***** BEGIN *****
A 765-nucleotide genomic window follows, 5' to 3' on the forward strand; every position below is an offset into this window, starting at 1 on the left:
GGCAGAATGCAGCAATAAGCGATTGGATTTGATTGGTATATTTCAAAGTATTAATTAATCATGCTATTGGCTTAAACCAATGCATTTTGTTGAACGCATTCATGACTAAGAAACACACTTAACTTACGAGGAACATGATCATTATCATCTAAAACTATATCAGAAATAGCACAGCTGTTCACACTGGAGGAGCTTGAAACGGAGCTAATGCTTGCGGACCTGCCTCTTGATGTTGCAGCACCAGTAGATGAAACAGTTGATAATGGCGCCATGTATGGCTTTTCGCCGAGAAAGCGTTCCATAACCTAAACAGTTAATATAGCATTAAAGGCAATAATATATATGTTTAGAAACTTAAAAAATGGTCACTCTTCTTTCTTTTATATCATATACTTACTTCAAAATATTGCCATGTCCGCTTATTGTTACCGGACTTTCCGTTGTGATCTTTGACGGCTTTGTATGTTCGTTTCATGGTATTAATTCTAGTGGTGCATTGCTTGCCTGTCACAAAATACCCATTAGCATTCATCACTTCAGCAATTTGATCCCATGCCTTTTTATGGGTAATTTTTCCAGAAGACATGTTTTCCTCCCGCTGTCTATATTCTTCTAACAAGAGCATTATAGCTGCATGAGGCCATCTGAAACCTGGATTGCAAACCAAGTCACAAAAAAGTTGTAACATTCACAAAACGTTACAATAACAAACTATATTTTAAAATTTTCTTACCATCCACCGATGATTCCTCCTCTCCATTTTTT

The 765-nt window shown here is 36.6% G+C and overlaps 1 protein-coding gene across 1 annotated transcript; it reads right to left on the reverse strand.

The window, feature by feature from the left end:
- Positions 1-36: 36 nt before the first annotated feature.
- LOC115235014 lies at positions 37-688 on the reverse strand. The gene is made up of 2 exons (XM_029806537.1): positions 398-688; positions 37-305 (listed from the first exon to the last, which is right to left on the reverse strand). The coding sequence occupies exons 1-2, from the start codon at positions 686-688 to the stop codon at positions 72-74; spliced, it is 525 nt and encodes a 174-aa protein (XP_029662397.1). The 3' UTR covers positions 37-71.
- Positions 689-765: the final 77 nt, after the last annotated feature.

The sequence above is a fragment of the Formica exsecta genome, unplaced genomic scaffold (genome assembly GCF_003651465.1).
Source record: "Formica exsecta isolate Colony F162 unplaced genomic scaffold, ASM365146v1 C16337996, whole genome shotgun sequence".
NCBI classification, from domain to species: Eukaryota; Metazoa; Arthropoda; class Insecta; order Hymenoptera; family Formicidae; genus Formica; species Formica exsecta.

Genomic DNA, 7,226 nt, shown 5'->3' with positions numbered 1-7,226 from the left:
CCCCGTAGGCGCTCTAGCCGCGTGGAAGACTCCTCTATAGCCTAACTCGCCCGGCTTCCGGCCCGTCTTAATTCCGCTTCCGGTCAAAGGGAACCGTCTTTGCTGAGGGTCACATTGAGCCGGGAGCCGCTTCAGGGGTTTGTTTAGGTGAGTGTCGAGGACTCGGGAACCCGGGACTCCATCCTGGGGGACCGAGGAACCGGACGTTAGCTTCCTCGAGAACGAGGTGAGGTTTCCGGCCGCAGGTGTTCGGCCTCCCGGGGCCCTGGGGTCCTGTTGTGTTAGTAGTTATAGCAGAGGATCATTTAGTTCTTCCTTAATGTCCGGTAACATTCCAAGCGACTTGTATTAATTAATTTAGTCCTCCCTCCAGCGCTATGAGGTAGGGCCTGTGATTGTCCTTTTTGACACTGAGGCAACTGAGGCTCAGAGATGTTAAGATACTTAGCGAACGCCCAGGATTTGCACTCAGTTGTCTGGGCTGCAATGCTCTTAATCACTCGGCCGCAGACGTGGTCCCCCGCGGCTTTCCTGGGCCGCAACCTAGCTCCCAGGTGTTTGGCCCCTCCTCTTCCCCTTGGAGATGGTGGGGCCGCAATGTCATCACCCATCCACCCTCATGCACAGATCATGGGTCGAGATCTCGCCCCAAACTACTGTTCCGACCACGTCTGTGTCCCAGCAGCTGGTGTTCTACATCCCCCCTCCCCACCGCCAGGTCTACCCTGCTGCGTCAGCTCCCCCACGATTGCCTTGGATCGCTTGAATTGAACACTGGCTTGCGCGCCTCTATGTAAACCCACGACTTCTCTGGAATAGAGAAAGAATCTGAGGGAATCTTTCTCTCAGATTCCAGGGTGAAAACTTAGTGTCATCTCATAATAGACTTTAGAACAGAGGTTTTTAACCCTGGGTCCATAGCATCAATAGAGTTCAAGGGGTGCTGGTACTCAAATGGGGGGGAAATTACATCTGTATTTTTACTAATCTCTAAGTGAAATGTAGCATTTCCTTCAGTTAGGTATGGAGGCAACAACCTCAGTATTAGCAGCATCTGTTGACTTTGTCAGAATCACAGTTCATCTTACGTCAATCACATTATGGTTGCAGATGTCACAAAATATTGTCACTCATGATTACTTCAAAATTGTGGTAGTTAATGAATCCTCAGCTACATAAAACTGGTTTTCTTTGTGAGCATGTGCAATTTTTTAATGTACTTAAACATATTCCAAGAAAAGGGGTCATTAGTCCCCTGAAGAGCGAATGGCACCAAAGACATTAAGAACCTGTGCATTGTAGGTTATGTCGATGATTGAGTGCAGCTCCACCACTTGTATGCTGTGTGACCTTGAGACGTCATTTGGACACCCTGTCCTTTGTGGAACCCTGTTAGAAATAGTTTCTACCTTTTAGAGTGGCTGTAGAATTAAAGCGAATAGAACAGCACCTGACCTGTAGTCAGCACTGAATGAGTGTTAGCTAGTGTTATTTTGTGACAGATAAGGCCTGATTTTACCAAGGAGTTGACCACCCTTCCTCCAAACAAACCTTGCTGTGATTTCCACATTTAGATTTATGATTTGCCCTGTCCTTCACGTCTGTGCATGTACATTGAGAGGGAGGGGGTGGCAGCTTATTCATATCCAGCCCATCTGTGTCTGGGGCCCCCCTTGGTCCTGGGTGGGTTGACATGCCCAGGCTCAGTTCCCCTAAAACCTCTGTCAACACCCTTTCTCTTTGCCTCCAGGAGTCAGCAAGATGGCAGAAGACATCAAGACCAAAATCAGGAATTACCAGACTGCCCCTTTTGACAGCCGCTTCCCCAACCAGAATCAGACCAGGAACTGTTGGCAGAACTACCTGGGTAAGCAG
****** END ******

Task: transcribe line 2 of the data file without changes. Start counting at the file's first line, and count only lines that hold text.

GGCAGAATGCAGCAATAAGCGATTGGATTTGATTGGTATATTTCAAAGTATTAATTAATCATGCTATTGGCTTAAACCAATGCATTTTGTTGAACGCATTCATGACTAAGAAACACACTTAACTTACGAGGAACATGATCATTATCATCTAAAACTATATCAGAAATAGCACAGCTGTTCACACTGGAGGAGCTTGAAACGGAGCTAATGCTTGCGGACCTGCCTCTTGATGTTGCAGCACCAGTAGATGAAACAGTTGATAATGGCGCCATGTATGGCTTTTCGCCGAGAAAGCGTTCCATAACCTAAACAGTTAATATAGCATTAAAGGCAATAATATATATGTTTAGAAACTTAAAAAATGGTCACTCTTCTTTCTTTTATATCATATACTTACTTCAAAATATTGCCATGTCCGCTTATTGTTACCGGACTTTCCGTTGTGATCTTTGACGGCTTTGTATGTTCGTTTCATGGTATTAATTCTAGTGGTGCATTGCTTGCCTGTCACAAAATACCCATTAGCATTCATCACTTCAGCAATTTGATCCCATGCCTTTTTATGGGTAATTTTTCCAGAAGACATGTTTTCCTCCCGCTGTCTATATTCTTCTAACAAGAGCATTATAGCTGCATGAGGCCATCTGAAACCTGGATTGCAAACCAAGTCACAAAAAAGTTGTAACATTCACAAAACGTTACAATAACAAACTATATTTTAAAATTTTCTTACCATCCACCGATGATTCCTCCTCTCCATTTTTT